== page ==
For example, the input received at 1002 may in one embodiment consist of scan lines of video representing a media stream. The command from a database may be to dim the contrast of the signal and the dimming may occur as a result of executing the command. The output may then be transmitted to, for example, a television display unit.
FIG. 11 illustrates one embodiment of a user control database screen 1100 where a user may input information on equipment they own, etc. At 1102 the user has a list of equipment, at 1104 Other control is defined, and at 1106 are preprogrammed commands. For example, at 1102 the user has defined that in this setup there are two VCRs. At 1104 the user has indicated that there is an X-10 control. At 1106 one of the preprogrammed commands is movie mode which has as one of the parameters that the lights be off. This functionality may be achieved, for example, by an X-10 controller. Based upon the information on this screen and/or the user inputting specific control codes (at 1104 for example) and/or looking up control codes in a database, a wide range of control and automated sequences may be achieved. For example, a database may be able to retrieve remote control codes associated with equipment indicated by the user. For example, if the user has supplied this information, a control unit may make use of these control codes to control the equipment. Also in the event that the user loses a remote control, the device may be instructed to control the device and/or download control codes to, for example, a learning universal remote.
 In another embodiment, multiple user control databases may be set up. For example, one database may have information on equipment downstairs while another user database may have information on an audio/video setup in, for example, a bedroom.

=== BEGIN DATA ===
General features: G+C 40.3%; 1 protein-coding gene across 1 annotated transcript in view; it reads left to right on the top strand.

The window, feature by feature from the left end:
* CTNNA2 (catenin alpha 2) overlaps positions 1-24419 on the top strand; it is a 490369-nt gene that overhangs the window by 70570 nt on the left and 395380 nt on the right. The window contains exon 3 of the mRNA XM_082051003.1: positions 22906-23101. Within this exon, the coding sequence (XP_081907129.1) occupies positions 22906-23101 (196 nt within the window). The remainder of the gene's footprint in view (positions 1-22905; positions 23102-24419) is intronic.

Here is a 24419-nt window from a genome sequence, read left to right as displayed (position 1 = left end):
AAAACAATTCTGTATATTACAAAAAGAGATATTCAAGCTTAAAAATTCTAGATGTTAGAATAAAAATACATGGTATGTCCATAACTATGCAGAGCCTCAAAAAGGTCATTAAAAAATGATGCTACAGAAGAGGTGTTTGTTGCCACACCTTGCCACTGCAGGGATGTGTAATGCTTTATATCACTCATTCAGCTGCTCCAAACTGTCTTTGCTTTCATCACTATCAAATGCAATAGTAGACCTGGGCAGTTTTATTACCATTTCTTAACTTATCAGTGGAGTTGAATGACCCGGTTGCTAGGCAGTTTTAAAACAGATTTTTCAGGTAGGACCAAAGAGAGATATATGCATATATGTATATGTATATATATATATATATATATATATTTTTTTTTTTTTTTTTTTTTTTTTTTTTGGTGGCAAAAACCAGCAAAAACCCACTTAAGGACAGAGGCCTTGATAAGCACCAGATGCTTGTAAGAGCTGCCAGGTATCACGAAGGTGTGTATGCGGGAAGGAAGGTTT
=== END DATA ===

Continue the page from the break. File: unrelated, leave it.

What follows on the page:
FIG. 12 illustrates one embodiment 1200 of storing and accessing control code information from a database. At 1202 an input is received. At 1204 the input received at 1202 is checked to determine if it is a control code lookup (LU) or a store code request. If it is neither then at 1206 another action may be taken and then back to 1202 to receive input. If at 1204 it is determined that the input received at 1202 is either a control code lookup request or a store code request, then at 1208 a check is made to see if it is a code lookup request. If so, then at 1210 a lookup request is sent to the database 1214. If the request is not a code lookup request then it is a store code request and at 1212 a store code request is sent to database 1214.
 After database 1214 performs the requested operation a response from the database 1214 is received at 1216. At 1218, the database 1214 response received at 1216 is checked to see if it is a store code request acknowledgement (ack). If it is a store code request ack then back to 1202 to receive input. If at 1218 it is determined that the response received from the database is not a store request ack, then at 1220 the control code received from the database 1214 is sent to the device that requested it, and then back to 1202 to receive input.
 Thus, a method and apparatus for control of advertisements have been described.
 The present invention is illustrated by way of example and not limitation in the figures of the accompanying drawings, in which like references indicate similar elements and in which:
FIG. 1 illustrates a network environment;
FIG. 2 is a block diagram of a computer system;
FIG. 3 illustrates in block diagram form one embodiment of the present invention;
FIG. 4 illustrates another embodiment of the present invention;
FIGS. 5A through 5G illustrate embodiments of video muting;
FIGS. 6 and 7 illustrate alternative embodiments of the present invention;
FIG. 8 illustrates one embodiment of a user preference screen;
FIG. 9 illustrates one embodiment of how a user request may be processed;
FIG. 10 illustrates one embodiment of operating on a media stream;
FIG. 11 illustrates one embodiment of a user control database screen; and
FIG. 12 illustrates one embodiment of storing and accessing control code information from a database.
 The present invention pertains to controlling communications. More particularly, the present invention relates to a method and apparatus for control of advertisements.
 As advertisement based services and communications increase, the need for controlling the advertisements increases. The ability to target and/or control advertisements is beneficial. Targeting advertisements is intended to increase the effectiveness of advertisements by yielding a higher response rate and/or response per unit cost. Control of advertisements may be beneficial by allowing a target to select those advertisements of interest.